Others choose a combination of EF for speed with FAS storage providing a secondary copy for redundancy and data management. For instance, in Oracle environments this is accomplished by using Oracle ASM mirroring and two failure groups, as shown in figure 2.
Figure 2) Using a combination of EF for submillisecond latency and high transactional performance and FAS for redundancy and data management gives you the best of both platforms.
Reads are preferentially performed from the EF array, while writes go to both the EF array and the FAS system. Because Data ONTAP coalesces writes and distributes activity over all the spindles in an aggregate, write performance is not an issue. Data protection and data management functions such as backup, replication, and cloning can be performed on the FAS system by using a combination of NetApp and Oracle capabilities. This is discussed in detail in another article in this issue on hot topics from Oracle OpenWorld.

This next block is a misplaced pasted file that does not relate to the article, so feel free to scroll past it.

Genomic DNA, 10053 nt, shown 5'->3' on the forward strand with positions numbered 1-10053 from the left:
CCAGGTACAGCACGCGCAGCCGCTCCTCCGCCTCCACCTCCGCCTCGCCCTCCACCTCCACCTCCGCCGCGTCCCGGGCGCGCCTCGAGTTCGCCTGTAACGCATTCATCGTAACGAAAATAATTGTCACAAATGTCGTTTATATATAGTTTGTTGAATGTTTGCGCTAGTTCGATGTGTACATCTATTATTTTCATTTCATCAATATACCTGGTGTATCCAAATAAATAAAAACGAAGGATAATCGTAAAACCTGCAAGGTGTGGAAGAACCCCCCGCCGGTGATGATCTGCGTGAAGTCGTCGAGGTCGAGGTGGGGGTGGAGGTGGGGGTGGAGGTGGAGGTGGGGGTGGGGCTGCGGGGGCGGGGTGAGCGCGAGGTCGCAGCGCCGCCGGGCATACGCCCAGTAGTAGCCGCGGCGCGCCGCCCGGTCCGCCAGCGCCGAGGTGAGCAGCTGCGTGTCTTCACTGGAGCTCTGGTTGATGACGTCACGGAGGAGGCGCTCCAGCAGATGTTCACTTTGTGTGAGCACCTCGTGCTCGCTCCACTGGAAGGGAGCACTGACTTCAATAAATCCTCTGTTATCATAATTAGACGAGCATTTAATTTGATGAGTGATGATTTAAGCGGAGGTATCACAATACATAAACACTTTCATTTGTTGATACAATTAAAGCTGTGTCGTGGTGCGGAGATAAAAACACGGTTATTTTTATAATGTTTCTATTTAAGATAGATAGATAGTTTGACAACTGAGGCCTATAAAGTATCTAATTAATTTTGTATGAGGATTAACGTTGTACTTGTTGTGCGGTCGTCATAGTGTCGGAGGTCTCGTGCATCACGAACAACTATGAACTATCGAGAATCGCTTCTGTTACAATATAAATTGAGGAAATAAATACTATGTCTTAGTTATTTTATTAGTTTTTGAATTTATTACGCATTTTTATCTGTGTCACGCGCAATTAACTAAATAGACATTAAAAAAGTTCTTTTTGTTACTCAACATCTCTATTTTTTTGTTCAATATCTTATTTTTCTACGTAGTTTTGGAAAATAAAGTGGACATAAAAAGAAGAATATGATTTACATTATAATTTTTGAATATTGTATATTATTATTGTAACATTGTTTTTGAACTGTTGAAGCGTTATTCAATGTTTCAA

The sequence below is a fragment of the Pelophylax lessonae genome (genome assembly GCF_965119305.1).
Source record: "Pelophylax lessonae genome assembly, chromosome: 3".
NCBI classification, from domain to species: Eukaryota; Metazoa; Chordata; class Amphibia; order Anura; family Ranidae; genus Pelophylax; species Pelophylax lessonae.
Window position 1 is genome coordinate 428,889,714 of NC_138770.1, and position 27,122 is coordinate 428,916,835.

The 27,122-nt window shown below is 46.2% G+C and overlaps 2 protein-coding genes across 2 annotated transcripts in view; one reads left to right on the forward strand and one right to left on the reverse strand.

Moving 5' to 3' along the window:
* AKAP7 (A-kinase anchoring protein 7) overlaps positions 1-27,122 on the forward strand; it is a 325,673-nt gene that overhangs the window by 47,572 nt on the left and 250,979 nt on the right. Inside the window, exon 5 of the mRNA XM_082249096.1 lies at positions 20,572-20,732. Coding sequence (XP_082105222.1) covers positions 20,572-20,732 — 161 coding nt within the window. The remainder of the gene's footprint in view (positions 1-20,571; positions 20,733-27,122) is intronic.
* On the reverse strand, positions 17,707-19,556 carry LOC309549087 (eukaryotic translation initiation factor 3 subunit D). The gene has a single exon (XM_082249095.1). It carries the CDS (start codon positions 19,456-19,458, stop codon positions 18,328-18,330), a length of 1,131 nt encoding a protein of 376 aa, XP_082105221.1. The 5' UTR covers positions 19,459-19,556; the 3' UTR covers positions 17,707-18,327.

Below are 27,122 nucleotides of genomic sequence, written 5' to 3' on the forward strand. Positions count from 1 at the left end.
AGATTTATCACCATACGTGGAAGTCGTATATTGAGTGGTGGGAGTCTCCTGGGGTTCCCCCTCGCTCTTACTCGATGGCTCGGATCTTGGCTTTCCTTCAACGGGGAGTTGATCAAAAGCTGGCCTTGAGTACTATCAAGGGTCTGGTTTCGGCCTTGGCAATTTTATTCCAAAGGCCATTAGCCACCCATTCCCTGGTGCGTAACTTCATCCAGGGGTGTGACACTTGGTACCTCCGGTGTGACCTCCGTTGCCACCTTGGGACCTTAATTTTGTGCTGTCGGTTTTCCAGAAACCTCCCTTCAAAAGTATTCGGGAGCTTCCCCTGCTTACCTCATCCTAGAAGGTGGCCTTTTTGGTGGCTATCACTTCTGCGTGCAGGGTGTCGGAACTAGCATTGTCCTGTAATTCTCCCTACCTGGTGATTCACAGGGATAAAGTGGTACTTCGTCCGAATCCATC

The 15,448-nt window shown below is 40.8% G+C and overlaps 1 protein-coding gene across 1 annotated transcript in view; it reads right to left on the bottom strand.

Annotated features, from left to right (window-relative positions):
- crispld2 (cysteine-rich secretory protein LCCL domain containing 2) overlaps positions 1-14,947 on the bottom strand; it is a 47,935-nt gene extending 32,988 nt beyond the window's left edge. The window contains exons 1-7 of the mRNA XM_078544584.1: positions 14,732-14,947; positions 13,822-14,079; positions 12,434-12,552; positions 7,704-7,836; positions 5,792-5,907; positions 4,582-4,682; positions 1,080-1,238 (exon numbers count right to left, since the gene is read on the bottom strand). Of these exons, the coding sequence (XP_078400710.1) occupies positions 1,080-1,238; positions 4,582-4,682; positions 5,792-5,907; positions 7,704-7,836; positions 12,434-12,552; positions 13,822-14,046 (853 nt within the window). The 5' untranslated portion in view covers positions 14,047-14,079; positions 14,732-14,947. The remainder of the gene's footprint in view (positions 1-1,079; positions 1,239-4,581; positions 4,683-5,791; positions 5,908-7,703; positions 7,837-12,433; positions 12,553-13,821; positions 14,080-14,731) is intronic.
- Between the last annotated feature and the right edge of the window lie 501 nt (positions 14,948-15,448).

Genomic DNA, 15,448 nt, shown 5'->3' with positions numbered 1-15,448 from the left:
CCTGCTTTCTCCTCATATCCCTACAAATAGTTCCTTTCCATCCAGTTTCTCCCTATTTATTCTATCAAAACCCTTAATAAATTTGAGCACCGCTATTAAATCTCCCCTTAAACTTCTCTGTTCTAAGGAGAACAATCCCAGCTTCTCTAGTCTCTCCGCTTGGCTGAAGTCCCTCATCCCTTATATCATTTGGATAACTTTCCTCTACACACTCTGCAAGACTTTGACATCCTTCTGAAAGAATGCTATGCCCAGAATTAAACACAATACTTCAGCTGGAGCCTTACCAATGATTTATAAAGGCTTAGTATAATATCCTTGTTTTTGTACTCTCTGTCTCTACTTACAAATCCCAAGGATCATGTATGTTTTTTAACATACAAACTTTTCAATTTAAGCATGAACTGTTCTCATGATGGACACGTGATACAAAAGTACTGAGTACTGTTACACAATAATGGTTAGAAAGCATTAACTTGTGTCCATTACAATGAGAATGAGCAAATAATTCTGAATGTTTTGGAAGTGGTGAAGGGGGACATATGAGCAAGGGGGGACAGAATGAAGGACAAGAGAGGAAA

Here are a few additional references for deploying high-performance database applications with various software platforms:
All-flash storage is great for supporting power users in virtual desktop infrastructure (VDI) environments. We define power users as those whose work demands high performance—35 IOPs or greater per desktop is a good metric. Engineering and healthcare (because of the bandwidth consumed by imaging) are examples.
One of the great things about NetApp is that we can leverage our full portfolio to offer you a storage solution that’s best suited to your unique combination of desktops, performance, and capacity requirements. A VDI environment can be deployed on either the EF550 alone or on a combination of EF and FAS, where the EF storage is reserved for the support of power users. Additionally, NetApp has partnered with Atlantis Computing to create a solution that delivers extreme IOPS for VDI power users.